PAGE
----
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A group of landlords took a major step Thursday toward standardizing rental housing practices in the city and influencing laws that govern landlord-tenant relations.

About 40 dues-paying members of the Landlords Association of Greater Niagara unanimously agreed to incorporate as a not-for-profit group during a meeting in Niagara Falls High School. They also voted unanimously to hire Robert M. Rubin, president of Business and Community Development Initiatives, as a consultant at $75 an hour, or $1,365 a quarter.

The group formed about three months ago over common concerns and grievances, in particular the belief that Niagara County Social Services policies do too little to make tenants on welfare accountable for property damage or paying rent.

Group leaders have met with Social Services officials, who are now entertaining a proposal to give landlords longer notice before tenants on welfare can terminate a rent voucher agreement.

Currently, such tenants may elect to terminate a rent voucher agreement within five days of notifying Social Services. The proposal would extend that to 15 days, giving landlords more time to contact tenants to determine if they have made other arrangements to pay their rent. Still other group members would like to see that notification period extended to 30 days.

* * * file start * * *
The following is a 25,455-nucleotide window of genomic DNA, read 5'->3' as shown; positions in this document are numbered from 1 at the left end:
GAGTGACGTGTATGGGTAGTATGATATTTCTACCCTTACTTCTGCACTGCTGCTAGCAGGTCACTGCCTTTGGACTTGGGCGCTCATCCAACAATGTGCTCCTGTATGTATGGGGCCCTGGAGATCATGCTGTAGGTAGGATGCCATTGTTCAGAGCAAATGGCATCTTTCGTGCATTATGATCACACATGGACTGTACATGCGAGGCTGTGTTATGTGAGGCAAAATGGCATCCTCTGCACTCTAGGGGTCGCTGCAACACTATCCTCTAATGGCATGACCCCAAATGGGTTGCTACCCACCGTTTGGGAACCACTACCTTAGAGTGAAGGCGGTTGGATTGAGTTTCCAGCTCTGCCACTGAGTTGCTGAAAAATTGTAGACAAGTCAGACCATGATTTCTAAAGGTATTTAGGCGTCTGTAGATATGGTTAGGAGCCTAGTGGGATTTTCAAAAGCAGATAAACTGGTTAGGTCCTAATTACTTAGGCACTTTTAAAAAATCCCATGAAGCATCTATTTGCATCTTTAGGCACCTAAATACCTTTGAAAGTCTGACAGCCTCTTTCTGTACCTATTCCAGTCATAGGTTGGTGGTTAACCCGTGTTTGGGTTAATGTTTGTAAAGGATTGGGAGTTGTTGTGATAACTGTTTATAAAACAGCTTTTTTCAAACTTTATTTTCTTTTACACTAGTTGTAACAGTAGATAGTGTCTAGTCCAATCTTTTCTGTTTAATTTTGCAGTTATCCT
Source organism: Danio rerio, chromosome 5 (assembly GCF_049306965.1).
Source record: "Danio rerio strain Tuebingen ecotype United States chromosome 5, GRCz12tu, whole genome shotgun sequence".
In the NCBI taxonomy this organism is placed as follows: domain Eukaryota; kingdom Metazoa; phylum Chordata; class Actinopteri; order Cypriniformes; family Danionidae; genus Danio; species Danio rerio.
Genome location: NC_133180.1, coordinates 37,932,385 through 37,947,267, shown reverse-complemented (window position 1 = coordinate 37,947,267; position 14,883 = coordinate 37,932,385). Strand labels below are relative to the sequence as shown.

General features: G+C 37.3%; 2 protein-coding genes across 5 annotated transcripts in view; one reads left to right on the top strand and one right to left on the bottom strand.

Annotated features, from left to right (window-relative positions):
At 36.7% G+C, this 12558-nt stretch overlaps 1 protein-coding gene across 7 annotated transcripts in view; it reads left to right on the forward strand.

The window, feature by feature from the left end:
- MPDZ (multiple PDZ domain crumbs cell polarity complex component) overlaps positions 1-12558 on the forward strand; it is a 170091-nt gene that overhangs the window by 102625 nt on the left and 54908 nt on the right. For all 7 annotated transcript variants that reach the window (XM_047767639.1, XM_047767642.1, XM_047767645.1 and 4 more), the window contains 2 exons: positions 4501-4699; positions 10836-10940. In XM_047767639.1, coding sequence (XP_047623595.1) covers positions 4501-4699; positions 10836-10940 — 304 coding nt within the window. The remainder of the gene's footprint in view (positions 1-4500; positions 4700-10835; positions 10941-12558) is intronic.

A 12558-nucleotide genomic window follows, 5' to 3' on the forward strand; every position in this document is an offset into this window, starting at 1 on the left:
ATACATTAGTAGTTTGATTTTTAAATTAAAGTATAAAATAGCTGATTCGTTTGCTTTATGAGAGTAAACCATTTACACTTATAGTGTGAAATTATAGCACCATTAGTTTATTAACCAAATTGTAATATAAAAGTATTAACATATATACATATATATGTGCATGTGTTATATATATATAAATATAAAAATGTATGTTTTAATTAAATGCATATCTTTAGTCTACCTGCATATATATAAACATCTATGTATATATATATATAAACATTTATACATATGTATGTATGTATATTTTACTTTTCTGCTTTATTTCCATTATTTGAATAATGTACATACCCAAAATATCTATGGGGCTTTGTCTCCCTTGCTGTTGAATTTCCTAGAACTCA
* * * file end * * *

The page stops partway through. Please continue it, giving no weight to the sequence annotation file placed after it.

"By law, a welfare recipient is supposed to give 30 days' notice, and we'd like to abide by the law," said Emma Chapman, the association's vice president.

In addition to assisting local landlords by drafting standardized leases and a data bank of tenants, group leaders have vowed to police their own to ensure that landlords uphold their responsibilities.

"The purpose of this association is to promote landlord/tenant responsibility in cooperative effort with local state and county officials . . . (and) to afford quality rental housing to all residents of our community. That's simply what our mission statement is going to be about," said association President Victoria Orzetti.

Members also heard from City Attorney Ronald Anton, who has agreed to offer the group his services pro bono. He encouraged the group to incorporate, noting that it would eliminate personal liability while enhancing the group's ability to advance its interests and present a united front. On the subject of creating a tenant data bank, Anton warned that questions posed to landlords that would be used by the group in assessing a tenant's past behavior as a renter would have to be carefully framed.

"As long as the question is factual and does not elicit a subjective judgment, we will have no problem," he said.

The data bank should be limited to assessing factual information such as whether a tenant paid his or her rent on time or whether that tenant has a history of moving frequently, Anton said.


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